As Christmas approaches and I prepare to celebrate the miracle of Jesus’ birth, I reflect on how the Saviour of the world was once a tiny, vulnerable baby who depended on others for survival and remained vulnerable even as a man (Isaiah 53). Despite or perhaps because of His reliance on others, Jesus was called Emmanuel, God with us.
Christ’s dependence on others reflects His human experience and serves as a valuable reminder that no one is totally independent, not even God-become-flesh.
Of all the names given to the Saviour, the name Emmanuel really resonates with me because it reminds me that God is with me on a daily basis, ensuring that my needs are cared for. Aspects of my own vulnerability are represented in my reliance on others for personal care and tasks of daily living. When I speak to conferences and community groups I often say that I view the care that I receive from others as an extension of God’s love and care for me. I truly believe this, or at least I thought I did. Yet, somehow I never expected that such love and care could or would extend through the holidays. In recognition that my care team consists of university students whose families live out of town, I rarely if ever considered asking them to work at all during the holidays. However, as time has passed and I have grown up it has become harder and harder for my family to assume total responsibility for the support that I require throughout the holidays. Therefore, in preparation for this season I explained the issue to my team and asked if there was any way they could continue to provide some support to me over the holidays.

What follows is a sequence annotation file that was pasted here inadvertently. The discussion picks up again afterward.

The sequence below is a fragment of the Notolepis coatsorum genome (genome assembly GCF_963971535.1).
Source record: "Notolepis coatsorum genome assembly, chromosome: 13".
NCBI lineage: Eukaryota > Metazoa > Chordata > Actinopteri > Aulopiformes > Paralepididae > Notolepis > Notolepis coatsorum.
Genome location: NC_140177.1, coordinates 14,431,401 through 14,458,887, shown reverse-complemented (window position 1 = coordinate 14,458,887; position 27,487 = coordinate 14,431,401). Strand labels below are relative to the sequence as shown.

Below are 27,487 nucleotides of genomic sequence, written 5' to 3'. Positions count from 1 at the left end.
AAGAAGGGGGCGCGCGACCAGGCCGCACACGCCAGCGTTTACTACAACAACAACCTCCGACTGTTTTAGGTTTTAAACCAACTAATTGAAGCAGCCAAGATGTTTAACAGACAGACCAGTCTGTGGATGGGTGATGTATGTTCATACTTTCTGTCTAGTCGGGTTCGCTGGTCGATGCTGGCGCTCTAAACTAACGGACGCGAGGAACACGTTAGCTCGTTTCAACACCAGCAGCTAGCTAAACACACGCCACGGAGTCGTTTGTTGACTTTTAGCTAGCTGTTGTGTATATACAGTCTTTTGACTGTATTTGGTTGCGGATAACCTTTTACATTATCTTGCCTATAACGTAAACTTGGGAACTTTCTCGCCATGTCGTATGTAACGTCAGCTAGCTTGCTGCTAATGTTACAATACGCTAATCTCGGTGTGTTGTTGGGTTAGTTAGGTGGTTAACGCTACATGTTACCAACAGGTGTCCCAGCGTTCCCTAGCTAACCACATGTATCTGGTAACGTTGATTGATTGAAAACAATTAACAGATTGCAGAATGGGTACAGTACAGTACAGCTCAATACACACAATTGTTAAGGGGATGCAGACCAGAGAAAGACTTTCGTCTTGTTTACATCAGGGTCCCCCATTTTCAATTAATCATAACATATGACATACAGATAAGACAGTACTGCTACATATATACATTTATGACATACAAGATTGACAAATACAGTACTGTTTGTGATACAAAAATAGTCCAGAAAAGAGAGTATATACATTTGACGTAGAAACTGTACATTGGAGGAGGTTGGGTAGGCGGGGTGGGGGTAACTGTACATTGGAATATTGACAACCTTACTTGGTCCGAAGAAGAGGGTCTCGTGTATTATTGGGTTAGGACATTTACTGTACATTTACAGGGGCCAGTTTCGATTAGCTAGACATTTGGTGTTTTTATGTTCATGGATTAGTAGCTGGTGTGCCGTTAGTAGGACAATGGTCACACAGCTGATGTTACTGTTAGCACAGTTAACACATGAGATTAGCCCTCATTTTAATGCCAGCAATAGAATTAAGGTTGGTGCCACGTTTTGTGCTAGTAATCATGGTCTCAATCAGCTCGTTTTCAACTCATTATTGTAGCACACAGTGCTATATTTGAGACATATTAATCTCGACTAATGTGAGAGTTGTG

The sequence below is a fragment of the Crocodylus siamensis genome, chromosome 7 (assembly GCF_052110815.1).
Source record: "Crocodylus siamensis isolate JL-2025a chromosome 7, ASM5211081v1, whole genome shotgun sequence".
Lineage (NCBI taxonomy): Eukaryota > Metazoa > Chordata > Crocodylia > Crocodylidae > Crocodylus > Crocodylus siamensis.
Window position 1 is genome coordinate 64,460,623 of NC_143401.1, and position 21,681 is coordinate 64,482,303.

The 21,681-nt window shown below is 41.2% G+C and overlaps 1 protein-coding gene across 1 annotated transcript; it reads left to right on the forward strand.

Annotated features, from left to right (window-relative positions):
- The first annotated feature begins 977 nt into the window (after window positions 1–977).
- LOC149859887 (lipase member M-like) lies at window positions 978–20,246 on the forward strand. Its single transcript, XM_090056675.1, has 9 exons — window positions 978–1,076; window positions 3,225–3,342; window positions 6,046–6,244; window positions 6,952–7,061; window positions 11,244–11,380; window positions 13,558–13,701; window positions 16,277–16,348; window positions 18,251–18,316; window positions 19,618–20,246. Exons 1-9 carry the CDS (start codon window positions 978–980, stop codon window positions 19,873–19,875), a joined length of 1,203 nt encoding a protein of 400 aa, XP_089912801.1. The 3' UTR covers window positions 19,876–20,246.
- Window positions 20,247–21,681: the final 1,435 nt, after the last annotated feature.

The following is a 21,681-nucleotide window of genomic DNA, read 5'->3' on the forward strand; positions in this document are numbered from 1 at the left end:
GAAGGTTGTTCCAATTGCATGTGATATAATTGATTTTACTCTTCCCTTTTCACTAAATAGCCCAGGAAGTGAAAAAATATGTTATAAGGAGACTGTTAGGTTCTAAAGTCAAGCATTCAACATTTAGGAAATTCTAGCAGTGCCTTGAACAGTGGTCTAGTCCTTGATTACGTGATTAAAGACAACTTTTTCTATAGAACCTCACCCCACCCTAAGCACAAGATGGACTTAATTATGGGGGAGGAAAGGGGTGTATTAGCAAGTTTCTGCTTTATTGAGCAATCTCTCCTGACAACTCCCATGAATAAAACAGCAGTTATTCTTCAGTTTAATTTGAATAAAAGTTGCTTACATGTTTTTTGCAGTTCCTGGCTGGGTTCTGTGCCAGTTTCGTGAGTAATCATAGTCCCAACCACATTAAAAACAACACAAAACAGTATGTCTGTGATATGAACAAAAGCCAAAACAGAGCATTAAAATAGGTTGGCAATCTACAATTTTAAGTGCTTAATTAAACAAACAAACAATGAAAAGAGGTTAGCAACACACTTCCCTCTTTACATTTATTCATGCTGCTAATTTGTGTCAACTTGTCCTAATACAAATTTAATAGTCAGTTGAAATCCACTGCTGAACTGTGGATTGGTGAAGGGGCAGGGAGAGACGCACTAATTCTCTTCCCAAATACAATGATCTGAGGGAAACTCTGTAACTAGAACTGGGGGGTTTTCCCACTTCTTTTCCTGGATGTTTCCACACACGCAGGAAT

I was surprised and overwhelmed by the positive response. Without hesitation many of my assistants agreed. Together, we quickly organized a schedule that would work for everyone. The special part is that this schedule is not just about work. It involves enjoying the holidays together, with Christmas baking, traveling and parties.
This experience represented a Christmas miracle in my own life, though I have not decided if the miracle was that the faith in my mind made its way to my heart or vice-versa. Either way, a shift occurred and the foundation of my faith is stronger for it. It has shown me that God is indeed with me year round, even through the holidays. It has also taught me the importance of being honest about my needs and allowing God to work through others.
If you are feeling overwhelmed this season, I urge you to be honest about your needs and consider that our limits may be opportunities for others to give. In this way we follow the example of Emmanuel, born into the world as a baby reliant on God and those who loved and cared for Him.
A very Merry Christmas to you and your family from all of us here at Christian Horizons and the Disability and Faith Forum!